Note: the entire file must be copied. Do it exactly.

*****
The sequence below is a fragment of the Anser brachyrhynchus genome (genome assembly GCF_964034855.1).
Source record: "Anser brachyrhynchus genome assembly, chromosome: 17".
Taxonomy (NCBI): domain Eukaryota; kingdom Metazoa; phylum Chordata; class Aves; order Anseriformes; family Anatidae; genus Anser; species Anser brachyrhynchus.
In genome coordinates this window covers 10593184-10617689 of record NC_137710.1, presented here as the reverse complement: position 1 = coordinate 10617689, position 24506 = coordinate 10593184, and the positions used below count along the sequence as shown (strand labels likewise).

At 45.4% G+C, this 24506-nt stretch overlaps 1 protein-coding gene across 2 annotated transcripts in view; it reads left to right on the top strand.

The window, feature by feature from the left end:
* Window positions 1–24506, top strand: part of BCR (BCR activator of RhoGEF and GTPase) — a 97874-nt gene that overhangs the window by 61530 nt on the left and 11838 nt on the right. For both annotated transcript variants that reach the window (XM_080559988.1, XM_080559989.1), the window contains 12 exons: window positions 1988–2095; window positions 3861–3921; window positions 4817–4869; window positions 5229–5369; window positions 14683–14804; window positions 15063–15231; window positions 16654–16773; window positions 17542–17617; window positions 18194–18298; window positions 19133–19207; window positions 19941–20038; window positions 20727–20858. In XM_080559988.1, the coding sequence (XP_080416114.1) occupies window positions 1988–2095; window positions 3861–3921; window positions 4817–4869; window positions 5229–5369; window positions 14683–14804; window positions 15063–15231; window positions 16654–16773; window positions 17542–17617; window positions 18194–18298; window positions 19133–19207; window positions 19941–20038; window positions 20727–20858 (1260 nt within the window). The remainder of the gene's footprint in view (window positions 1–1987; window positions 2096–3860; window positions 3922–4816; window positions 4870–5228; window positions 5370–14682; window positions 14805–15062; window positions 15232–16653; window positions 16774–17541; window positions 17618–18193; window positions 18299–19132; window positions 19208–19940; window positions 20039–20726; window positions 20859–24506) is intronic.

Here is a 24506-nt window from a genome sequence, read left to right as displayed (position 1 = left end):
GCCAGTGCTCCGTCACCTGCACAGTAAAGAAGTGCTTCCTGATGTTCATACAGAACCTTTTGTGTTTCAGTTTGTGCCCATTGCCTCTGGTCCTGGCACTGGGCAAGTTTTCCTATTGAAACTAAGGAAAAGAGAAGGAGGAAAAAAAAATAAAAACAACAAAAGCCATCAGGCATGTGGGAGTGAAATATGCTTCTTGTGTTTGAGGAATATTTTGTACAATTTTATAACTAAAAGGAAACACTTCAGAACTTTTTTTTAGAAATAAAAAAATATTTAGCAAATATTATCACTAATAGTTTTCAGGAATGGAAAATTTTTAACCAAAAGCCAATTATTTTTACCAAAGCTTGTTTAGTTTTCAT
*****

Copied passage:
The sequence below is a fragment of the Anser brachyrhynchus genome (genome assembly GCF_964034855.1).
Source record: "Anser brachyrhynchus genome assembly, chromosome: 17".
Taxonomy (NCBI): domain Eukaryota; kingdom Metazoa; phylum Chordata; class Aves; order Anseriformes; family Anatidae; genus Anser; species Anser brachyrhynchus.
In genome coordinates this window covers 10593184-10617689 of record NC_137710.1, presented here as the reverse complement: position 1 = coordinate 10617689, position 24506 = coordinate 10593184, and the positions used below count along the sequence as shown (strand labels likewise).

At 45.4% G+C, this 24506-nt stretch overlaps 1 protein-coding gene across 2 annotated transcripts in view; it reads left to right on the top strand.

The window, feature by feature from the left end:
* Window positions 1–24506, top strand: part of BCR (BCR activator of RhoGEF and GTPase) — a 97874-nt gene that overhangs the window by 61530 nt on the left and 11838 nt on the right. For both annotated transcript variants that reach the window (XM_080559988.1, XM_080559989.1), the window contains 12 exons: window positions 1988–2095; window positions 3861–3921; window positions 4817–4869; window positions 5229–5369; window positions 14683–14804; window positions 15063–15231; window positions 16654–16773; window positions 17542–17617; window positions 18194–18298; window positions 19133–19207; window positions 19941–20038; window positions 20727–20858. In XM_080559988.1, the coding sequence (XP_080416114.1) occupies window positions 1988–2095; window positions 3861–3921; window positions 4817–4869; window positions 5229–5369; window positions 14683–14804; window positions 15063–15231; window positions 16654–16773; window positions 17542–17617; window positions 18194–18298; window positions 19133–19207; window positions 19941–20038; window positions 20727–20858 (1260 nt within the window). The remainder of the gene's footprint in view (window positions 1–1987; window positions 2096–3860; window positions 3922–4816; window positions 4870–5228; window positions 5370–14682; window positions 14805–15062; window positions 15232–16653; window positions 16774–17541; window positions 17618–18193; window positions 18299–19132; window positions 19208–19940; window positions 20039–20726; window positions 20859–24506) is intronic.

Here is a 24506-nt window from a genome sequence, read left to right as displayed (position 1 = left end):
GCCAGTGCTCCGTCACCTGCACAGTAAAGAAGTGCTTCCTGATGTTCATACAGAACCTTTTGTGTTTCAGTTTGTGCCCATTGCCTCTGGTCCTGGCACTGGGCAAGTTTTCCTATTGAAACTAAGGAAAAGAGAAGGAGGAAAAAAAAATAAAAACAACAAAAGCCATCAGGCATGTGGGAGTGAAATATGCTTCTTGTGTTTGAGGAATATTTTGTACAATTTTATAACTAAAAGGAAACACTTCAGAACTTTTTTTTAGAAATAAAAAAATATTTAGCAAATATTATCACTAATAGTTTTCAGGAATGGAAAATTTTTAACCAAAAGCCAATTATTTTTACCAAAGCTTGTTTAGTTTTCAT